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Eating cherries could cut gout risk

September 28, 2012

Cherries have proven to be one of the healthiest foods for senior living, and new research suggests they may have more benefits than originally thought. Scientists say that the anti-inflammatory qualities of the popular fruit may help fight pain and swelling caused by gout and other forms of arthritis.

The new study comes out of Boston University and looked at more than 633 subjects, all of whom suffered from gout. They noticed that those who ate about 30 cherries over the course of the two days before a gout flare up were about 35 percent less likely to have another. Experts hypothesize that the vitamin C, coupled with the significant anti-inflammatory power of cherries, could be responsible for the benefits.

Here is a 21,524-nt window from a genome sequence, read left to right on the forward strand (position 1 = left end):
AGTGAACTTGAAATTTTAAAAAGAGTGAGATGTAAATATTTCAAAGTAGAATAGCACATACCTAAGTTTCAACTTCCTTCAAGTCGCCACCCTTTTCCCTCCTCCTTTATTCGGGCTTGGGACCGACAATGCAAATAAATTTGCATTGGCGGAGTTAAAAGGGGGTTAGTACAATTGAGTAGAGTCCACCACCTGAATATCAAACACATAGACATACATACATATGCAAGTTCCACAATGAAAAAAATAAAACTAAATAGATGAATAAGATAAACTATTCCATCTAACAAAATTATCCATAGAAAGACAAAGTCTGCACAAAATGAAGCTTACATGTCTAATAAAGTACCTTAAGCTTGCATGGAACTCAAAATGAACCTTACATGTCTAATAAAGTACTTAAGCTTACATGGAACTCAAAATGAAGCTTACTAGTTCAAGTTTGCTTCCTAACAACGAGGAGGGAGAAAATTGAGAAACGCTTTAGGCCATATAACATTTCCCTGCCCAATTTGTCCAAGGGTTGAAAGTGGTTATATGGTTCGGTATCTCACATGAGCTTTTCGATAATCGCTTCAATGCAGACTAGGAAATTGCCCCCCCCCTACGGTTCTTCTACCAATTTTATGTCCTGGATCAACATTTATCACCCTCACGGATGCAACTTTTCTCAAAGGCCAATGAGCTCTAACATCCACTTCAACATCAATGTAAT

"Anthocyanins are an antioxidant pigment found in cherries and other red and purple fruits and vegetables," researcher Dr. Daniel Solomon said in an editorial. "They seem to stabilize the free radical molecules responsible for causing inflammation and cell and tissue damage."

The results build on previous research touting the substantial benefits offered by cherries, many of which extend beyond arthritis. In particular, scientists have found tart cherries can reduce certain risk factors associated with heart disease as well.

Some of the most compelling evidence of the heart healthy qualities of cherries comes from a study out of the University of Michigan Cardiovascular Center. Researchers found that rats that followed a high fat diet that included cherry powder mixed in did not gain as much weight as subjects who did not have any cherry powder. When the scientists looked at the subjects' blood they also noticed lower levels of signs that are indicative of heart disease and diabetes.